I’ve now added new content to Songs of the Victorians! Users can now view the archive page and the analysis page of Sir Arthur Sullivan’s “The Lost Chord” (1877), a song setting of Adelaide Procter’s “A Lost Chord” (1860). Many of you may know “The Lost Chord,” since it, along with Balfe’s “Come into the Garden, Maud,” is one of the most famous Victorian parlor songs. It has often been interpreted as a sentimental poem about the vital importance of religion and religious music in an uncertain world, but these interpretations do not take into account the surprising harmonic twists and the publication contexts of the poem (the poem was first published in The Englishwoman’s Journal, a feminist periodical, and later in Legends and Lyrics, a volume of Procter’s collected works). I’m arguing that the song actually undercuts the expected sentimental solace and gives the poem new access to the political and social message of its two publication contexts: it unites the feminist and the religiously questioning reading. By examining the musical reception history of Procter’s poem through multiple incarnations and remediations, we can rediscover this “lost chord,” hear its overlooked commentaries on women’s lives and religious doubt, and reinstate it in the polyphony of critical discourse.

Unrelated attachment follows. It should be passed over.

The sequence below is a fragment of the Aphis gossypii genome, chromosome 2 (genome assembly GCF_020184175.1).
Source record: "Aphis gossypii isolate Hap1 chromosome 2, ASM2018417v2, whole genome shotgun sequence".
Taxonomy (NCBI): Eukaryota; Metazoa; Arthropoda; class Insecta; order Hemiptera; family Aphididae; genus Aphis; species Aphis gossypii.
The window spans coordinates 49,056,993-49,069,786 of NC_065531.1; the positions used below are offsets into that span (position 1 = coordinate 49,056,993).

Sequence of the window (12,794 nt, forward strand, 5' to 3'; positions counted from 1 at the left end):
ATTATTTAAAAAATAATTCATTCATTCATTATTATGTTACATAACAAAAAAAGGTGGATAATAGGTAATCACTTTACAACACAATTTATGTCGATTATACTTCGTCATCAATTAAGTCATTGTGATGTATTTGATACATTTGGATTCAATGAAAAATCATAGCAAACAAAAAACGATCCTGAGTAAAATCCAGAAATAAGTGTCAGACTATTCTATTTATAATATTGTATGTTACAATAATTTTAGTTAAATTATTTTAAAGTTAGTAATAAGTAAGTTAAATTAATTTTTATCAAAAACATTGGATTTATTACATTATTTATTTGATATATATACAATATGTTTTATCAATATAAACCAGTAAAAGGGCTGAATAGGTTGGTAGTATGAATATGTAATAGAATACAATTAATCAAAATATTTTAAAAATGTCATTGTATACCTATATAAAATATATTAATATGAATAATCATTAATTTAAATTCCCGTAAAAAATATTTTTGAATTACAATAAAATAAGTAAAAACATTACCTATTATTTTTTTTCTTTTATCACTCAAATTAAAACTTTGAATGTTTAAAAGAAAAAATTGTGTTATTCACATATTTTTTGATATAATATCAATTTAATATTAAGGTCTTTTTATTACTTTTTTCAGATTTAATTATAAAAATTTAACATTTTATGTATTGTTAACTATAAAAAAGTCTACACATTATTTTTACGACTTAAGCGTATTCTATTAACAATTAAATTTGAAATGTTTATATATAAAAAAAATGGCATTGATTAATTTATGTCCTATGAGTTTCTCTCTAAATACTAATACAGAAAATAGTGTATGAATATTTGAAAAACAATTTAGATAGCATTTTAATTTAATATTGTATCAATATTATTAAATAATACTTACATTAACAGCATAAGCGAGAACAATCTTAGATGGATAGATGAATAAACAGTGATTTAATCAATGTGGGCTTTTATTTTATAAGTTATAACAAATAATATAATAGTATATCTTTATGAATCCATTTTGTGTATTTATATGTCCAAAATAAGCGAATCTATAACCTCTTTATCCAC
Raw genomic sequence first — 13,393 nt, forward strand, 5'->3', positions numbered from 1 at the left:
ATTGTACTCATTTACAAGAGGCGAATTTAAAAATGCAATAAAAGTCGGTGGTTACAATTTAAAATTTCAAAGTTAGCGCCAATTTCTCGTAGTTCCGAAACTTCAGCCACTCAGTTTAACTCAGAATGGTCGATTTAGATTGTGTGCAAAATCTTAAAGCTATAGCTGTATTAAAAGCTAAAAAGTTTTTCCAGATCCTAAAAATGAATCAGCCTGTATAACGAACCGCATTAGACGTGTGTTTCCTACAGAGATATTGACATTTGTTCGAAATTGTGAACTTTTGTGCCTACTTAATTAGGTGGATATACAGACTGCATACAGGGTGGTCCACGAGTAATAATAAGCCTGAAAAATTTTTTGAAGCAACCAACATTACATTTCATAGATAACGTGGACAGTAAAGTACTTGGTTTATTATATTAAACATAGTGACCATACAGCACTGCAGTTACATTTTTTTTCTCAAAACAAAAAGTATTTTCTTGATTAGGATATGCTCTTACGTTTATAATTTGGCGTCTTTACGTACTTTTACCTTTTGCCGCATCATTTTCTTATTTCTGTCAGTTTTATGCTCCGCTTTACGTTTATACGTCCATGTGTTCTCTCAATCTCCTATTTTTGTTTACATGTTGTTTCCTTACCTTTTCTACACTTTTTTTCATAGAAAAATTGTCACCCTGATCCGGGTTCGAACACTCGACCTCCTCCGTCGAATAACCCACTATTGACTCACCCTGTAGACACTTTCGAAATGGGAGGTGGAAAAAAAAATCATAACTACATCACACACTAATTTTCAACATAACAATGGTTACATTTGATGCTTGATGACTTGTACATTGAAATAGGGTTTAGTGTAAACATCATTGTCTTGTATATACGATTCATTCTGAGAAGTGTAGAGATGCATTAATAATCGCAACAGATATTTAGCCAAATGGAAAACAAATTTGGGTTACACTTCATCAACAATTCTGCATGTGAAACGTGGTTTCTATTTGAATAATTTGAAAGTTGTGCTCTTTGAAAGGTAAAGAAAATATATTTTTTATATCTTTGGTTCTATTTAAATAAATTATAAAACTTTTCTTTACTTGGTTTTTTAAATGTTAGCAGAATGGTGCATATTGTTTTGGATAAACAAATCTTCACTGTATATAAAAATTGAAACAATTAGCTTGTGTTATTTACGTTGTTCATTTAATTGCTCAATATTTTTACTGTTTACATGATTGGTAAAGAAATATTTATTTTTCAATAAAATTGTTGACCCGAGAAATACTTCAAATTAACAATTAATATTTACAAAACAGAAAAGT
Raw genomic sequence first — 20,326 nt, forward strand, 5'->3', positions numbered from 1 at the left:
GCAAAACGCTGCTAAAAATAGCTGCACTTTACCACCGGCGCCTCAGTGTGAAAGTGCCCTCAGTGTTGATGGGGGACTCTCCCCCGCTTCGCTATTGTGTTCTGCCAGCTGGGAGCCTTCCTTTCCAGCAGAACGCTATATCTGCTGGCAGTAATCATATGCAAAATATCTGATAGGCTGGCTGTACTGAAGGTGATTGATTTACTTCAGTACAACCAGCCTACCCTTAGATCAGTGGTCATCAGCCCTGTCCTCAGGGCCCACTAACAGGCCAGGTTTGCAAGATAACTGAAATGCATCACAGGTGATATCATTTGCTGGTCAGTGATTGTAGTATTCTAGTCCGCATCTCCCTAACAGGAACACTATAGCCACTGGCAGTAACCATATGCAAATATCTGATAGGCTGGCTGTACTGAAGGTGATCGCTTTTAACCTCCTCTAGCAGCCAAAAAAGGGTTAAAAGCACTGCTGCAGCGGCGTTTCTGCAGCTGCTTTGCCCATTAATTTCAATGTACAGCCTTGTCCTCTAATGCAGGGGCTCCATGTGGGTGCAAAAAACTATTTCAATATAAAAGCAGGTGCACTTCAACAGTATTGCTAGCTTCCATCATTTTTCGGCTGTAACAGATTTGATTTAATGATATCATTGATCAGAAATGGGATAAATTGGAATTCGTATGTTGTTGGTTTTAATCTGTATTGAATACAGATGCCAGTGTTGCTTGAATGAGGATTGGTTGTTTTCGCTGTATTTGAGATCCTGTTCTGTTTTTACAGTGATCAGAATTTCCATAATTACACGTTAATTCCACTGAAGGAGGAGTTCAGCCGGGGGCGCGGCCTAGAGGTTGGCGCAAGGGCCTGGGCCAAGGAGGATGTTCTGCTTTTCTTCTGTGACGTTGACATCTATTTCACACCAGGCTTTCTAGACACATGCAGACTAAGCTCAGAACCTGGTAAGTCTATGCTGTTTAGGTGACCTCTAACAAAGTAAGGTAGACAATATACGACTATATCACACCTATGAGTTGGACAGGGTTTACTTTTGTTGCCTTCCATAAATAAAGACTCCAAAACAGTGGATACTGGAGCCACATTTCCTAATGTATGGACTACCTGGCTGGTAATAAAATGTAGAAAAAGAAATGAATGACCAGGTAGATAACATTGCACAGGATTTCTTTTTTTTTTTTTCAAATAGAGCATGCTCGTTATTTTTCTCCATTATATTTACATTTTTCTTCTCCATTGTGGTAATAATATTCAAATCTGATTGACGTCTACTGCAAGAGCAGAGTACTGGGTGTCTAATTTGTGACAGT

The final section of Songs of the Victorians (until I start accepting submissions from other scholars), on Arthur Somervell’s Maud (1898), a song cycle that uses Alfred Tennyson’s monodrama Maud (1855) as text, is almost done. I hope to have it go live next week.
I’d love to hear your comments on this new section, so please leave your thoughts below. Thanks!